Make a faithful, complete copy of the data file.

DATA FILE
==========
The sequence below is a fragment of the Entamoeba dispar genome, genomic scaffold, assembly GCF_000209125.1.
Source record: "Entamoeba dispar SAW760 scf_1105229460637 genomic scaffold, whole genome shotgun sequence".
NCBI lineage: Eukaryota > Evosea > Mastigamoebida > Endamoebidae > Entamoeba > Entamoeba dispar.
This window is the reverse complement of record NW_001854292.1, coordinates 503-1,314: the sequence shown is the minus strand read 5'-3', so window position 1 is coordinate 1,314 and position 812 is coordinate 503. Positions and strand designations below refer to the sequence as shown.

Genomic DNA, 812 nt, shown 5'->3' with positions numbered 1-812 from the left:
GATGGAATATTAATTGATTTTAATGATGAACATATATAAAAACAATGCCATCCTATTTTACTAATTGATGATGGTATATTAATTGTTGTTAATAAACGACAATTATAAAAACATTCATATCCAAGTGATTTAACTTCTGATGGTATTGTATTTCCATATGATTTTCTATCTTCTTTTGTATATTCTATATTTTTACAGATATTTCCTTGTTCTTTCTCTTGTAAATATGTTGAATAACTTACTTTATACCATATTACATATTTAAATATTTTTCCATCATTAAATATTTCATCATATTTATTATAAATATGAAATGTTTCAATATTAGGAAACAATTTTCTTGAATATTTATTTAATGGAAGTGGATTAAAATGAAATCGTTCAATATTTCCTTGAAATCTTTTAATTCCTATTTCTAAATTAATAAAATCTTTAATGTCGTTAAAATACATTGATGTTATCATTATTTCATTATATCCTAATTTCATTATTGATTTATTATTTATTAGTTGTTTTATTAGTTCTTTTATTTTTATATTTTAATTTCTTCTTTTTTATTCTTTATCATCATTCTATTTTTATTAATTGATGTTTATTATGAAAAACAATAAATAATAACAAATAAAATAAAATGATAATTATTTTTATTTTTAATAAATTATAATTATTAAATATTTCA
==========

The sequence below is a fragment of the Entamoeba dispar genome, genomic scaffold, assembly GCF_000209125.1.
Source record: "Entamoeba dispar SAW760 scf_1105229460637 genomic scaffold, whole genome shotgun sequence".
NCBI lineage: Eukaryota > Evosea > Mastigamoebida > Endamoebidae > Entamoeba > Entamoeba dispar.
This window is the reverse complement of record NW_001854292.1, coordinates 503-1,314: the sequence shown is the minus strand read 5'-3', so window position 1 is coordinate 1,314 and position 812 is coordinate 503. Positions and strand designations below refer to the sequence as shown.

Genomic DNA, 812 nt, shown 5'->3' with positions numbered 1-812 from the left:
GATGGAATATTAATTGATTTTAATGATGAACATATATAAAAACAATGCCATCCTATTTTACTAATTGATGATGGTATATTAATTGTTGTTAATAAACGACAATTATAAAAACATTCATATCCAAGTGATTTAACTTCTGATGGTATTGTATTTCCATATGATTTTCTATCTTCTTTTGTATATTCTATATTTTTACAGATATTTCCTTGTTCTTTCTCTTGTAAATATGTTGAATAACTTACTTTATACCATATTACATATTTAAATATTTTTCCATCATTAAATATTTCATCATATTTATTATAAATATGAAATGTTTCAATATTAGGAAACAATTTTCTTGAATATTTATTTAATGGAAGTGGATTAAAATGAAATCGTTCAATATTTCCTTGAAATCTTTTAATTCCTATTTCTAAATTAATAAAATCTTTAATGTCGTTAAAATACATTGATGTTATCATTATTTCATTATATCCTAATTTCATTATTGATTTATTATTTATTAGTTGTTTTATTAGTTCTTTTATTTTTATATTTTAATTTCTTCTTTTTTATTCTTTATCATCATTCTATTTTTATTAATTGATGTTTATTATGAAAAACAATAAATAATAACAAATAAAATAAAATGATAATTATTTTTATTTTTAATAAATTATAATTATTAAATATTTCA